God also can heal and reunite Korea as he healed and reunited Germany. North Korea's capital Pyongyang was once known as the “Jerusalem of Asia” as a revival greatly touched that nation. What looks today impossible is possible with God.

The key, however, lays not with politicians but with the people of God. Note that it does not say “If the President” or “if the government” or “if the parliament”, but God says “If my people who are called by My name humble themselves and pray …. I will heal their land.”

The key to the healing of our nations lays in the hands of ordinary people like you and me who will stand at these walls of division and call for them to fall in the name of Jesus!

Please join us in prayer for the USA, for Korea and for Israel. Maybe your own nation needs a touch of God. God is the healer of nations. “The effective, fervent prayer of a righteous man avails much,” says James 5:16. Our prayers can break the demonic powers of division, liberalism and racism, because Jesus is the Lord of Lords and King of Kings. Nothing is impossible for him when his people pray. Let us join hands and do this together!

God bless you from Jerusalem as we change the world together!

Also, please look for our Isaiah 62 prayer groups in your country, find one of the Zoom prayer groups offered by some of our ICEJ national branches, and consider joining our Global Prayer Gathering from Jerusalem every Wednesday or our new monthly Rosh Chodesh global prayer movement. There are others like you who want to join their voice and faith with fellow believers to truly impact their nations. Click here for more information on these prayer groups!

You can also watch two fascinating videos about how God was moving in the hearts of His people on each side of the Berlin wall!


Resilience in Adversity

Imagine you are a mother on a leisurely stroll down a walking path with your eight-year-old son. Suddenly, you hear the all-too-familiar sound of a faint voice. Your heart beats faster! It feels like a thousand butterflies swirling in your stomach. You know what is coming next. The low sound quickly turns into a commanding voice: Tseva Adom!, Tseva Adom! (“Color Red!”).

There is not even enough time for the siren. Instinctively, you know a rocket is coming and you only have a few seconds to find shelter. But your small son starts running after an even younger girl on the path and says: “Mommy, Mommy, she lives far away – I will go and take care of her.” Then he realizes, “but who will take care of me?”, and returns to his mother.

Sadly, this is a true story. Indeed, it is the harsh reality which Israelis in the southern Israeli town of S’dot Negev live with every day.

S’dot Negev is located within three kilometers of the very volatile Gaza border. Civilians here are confronted by the threat of underground terror tunnels popping up into their area, the constant challenge of explosive balloons flying overhead, and the ever-present fear of Hamas rocket attacks. At times, their area has been battered by barrages of 300 rockets in one day!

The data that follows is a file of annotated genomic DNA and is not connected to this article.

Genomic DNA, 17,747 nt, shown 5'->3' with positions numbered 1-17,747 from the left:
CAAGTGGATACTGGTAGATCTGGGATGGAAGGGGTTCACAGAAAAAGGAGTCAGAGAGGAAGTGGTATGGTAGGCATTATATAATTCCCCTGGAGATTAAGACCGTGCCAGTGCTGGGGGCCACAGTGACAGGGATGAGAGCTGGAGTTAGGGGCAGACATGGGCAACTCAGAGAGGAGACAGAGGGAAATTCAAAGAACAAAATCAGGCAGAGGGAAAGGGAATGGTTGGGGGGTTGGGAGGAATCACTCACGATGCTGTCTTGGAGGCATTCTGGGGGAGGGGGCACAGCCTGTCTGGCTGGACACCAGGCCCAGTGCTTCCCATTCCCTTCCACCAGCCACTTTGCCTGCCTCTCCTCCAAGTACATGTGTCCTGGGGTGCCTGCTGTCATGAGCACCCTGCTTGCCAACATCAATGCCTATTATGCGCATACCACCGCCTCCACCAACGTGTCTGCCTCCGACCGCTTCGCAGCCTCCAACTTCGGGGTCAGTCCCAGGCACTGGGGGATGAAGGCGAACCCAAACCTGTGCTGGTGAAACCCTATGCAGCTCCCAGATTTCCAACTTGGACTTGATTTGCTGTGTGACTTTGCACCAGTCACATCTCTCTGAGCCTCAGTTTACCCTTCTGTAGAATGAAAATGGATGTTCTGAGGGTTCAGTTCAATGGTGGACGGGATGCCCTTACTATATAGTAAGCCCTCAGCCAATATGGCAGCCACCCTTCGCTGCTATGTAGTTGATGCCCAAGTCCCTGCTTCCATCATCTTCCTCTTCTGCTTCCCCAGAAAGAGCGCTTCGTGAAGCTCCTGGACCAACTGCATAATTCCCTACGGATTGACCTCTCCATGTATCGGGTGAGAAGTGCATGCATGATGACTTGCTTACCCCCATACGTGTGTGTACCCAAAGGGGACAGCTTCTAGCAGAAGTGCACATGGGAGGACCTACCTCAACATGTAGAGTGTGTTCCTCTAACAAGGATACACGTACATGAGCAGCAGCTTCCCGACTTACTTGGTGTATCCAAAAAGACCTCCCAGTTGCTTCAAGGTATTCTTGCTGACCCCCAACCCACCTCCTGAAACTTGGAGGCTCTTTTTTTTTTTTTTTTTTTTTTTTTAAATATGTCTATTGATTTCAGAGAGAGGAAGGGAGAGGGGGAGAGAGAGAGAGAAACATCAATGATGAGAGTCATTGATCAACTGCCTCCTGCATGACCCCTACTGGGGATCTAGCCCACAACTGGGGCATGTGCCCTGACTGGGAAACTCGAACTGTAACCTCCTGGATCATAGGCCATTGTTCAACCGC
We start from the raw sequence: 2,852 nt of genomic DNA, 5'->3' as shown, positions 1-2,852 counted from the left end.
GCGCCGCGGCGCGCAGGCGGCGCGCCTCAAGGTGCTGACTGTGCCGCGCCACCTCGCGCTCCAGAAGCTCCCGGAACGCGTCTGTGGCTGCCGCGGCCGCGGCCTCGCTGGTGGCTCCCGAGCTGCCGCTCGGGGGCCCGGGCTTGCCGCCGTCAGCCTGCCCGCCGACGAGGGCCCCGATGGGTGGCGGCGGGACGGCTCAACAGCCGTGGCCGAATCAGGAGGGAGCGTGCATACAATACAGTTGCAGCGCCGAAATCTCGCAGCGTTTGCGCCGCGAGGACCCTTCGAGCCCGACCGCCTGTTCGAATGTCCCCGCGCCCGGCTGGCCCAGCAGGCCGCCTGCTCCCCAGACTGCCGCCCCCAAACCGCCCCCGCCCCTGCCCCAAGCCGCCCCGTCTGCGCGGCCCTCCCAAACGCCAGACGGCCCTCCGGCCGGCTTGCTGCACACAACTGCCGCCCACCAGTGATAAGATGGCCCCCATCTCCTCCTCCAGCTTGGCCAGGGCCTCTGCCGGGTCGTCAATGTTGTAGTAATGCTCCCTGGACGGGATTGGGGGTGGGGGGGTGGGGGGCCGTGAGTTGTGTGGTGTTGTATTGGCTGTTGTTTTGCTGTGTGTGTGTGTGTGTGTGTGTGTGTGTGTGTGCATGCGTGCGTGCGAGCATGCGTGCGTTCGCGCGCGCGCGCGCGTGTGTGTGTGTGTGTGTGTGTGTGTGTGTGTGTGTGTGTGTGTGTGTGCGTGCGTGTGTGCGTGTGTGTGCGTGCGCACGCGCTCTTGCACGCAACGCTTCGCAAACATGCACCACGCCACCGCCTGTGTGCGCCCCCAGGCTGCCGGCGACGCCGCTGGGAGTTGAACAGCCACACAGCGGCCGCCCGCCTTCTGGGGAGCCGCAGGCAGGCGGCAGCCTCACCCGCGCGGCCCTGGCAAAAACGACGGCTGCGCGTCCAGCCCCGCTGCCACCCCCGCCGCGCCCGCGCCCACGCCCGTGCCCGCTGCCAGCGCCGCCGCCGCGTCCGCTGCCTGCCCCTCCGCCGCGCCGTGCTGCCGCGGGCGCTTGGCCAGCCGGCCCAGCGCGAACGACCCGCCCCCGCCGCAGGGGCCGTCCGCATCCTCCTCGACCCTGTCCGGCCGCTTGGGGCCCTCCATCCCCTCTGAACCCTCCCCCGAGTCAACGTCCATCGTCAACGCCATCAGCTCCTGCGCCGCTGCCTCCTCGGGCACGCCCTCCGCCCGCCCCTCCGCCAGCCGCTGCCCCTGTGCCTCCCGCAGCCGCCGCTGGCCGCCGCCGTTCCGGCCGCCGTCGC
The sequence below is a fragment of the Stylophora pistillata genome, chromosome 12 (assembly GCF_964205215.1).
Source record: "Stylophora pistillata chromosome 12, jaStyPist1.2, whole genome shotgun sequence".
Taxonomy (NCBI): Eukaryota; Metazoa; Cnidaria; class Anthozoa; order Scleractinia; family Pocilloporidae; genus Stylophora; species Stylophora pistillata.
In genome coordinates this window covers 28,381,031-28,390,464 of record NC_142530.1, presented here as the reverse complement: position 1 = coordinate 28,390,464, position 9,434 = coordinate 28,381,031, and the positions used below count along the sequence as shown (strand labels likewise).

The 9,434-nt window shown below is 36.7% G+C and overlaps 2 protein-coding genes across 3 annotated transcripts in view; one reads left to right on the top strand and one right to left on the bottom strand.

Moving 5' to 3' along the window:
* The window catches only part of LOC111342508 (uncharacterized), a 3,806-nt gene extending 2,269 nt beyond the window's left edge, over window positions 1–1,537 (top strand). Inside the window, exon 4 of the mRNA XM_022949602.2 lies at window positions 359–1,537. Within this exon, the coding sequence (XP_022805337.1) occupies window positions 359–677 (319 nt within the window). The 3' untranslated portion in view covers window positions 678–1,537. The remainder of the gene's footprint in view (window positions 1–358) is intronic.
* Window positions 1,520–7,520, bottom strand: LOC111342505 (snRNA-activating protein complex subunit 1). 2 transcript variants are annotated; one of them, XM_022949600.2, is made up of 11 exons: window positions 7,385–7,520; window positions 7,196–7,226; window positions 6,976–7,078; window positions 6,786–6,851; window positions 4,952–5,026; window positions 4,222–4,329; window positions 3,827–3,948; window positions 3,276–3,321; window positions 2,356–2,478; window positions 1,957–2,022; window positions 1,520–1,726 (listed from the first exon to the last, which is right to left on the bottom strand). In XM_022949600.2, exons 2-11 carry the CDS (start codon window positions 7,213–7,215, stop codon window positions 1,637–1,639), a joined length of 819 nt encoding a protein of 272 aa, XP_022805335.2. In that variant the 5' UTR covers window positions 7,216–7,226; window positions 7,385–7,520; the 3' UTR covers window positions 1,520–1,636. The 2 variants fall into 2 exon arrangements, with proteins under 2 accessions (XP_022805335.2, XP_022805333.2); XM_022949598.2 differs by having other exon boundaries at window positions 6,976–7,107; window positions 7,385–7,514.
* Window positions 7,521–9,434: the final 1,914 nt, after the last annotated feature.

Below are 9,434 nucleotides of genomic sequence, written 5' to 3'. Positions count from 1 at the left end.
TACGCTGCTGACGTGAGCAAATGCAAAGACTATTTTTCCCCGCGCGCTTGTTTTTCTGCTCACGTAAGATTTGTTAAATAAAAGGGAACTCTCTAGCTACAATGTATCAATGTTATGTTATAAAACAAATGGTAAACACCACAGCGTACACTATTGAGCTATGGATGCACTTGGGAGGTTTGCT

In response, the S’dot Negev Resilience Centre was opened to provide a place of refuge and healing for traumatized families in the community and surrounding region, offering short-term counselling and coping strategies. The clinic manager, Esther Marcos, says their approach is “therapy and treatment for after the effect, but a lot of preventative work as well”.

The work of the Resilience Centre has expanded from four to now twelve qualified therapists working with children, families and groups. It has seen a recent influx of teenagers and men who are suffering from stress.

The Resilience Centre needed to be enlarged, but first required a safe room to shelter people during a rocket attack. The ICEJ learned of this need and leaped into action.

“We felt such an urgency to help when we understood that those suffering psychological stress were left unprotected when looking for help and healing”, recalled Nicole Yoder, ICEJ Vice President for Aid and Aliyah.

Thanks to a generous donation from Dr. Garth and Tina Coonce of TCT Christian television network in partnership with ICEJ-USA, we were able to build the necessary safe room. It is made of reinforced steel and can withstand a direct rocket hit.

During a special dedication ceremony this week, an ICEJ team watched as a mezuzah was placed on the door frame along with a dedication plaque expressing our hope that this safe room would “provide protection and comfort to our dear Israeli friends”.

Nicole Yoder immediately noticed how much larger and nicer the whole remodeled facility was now compared to her initial visit. “I can hardly recognize the place,” she told her hosts. “It is great to see what else we helped to happen by giving the shelter room. May this room provide peace of mind.”

Concluding the dedication, Esther Marcos assured us: “The children and families are saying thank you!”

Because of the support of our faithful donors, the ICEJ continues to impact many lives in the Negev and all across this nation.

Please help us to bless and comfort Israel today!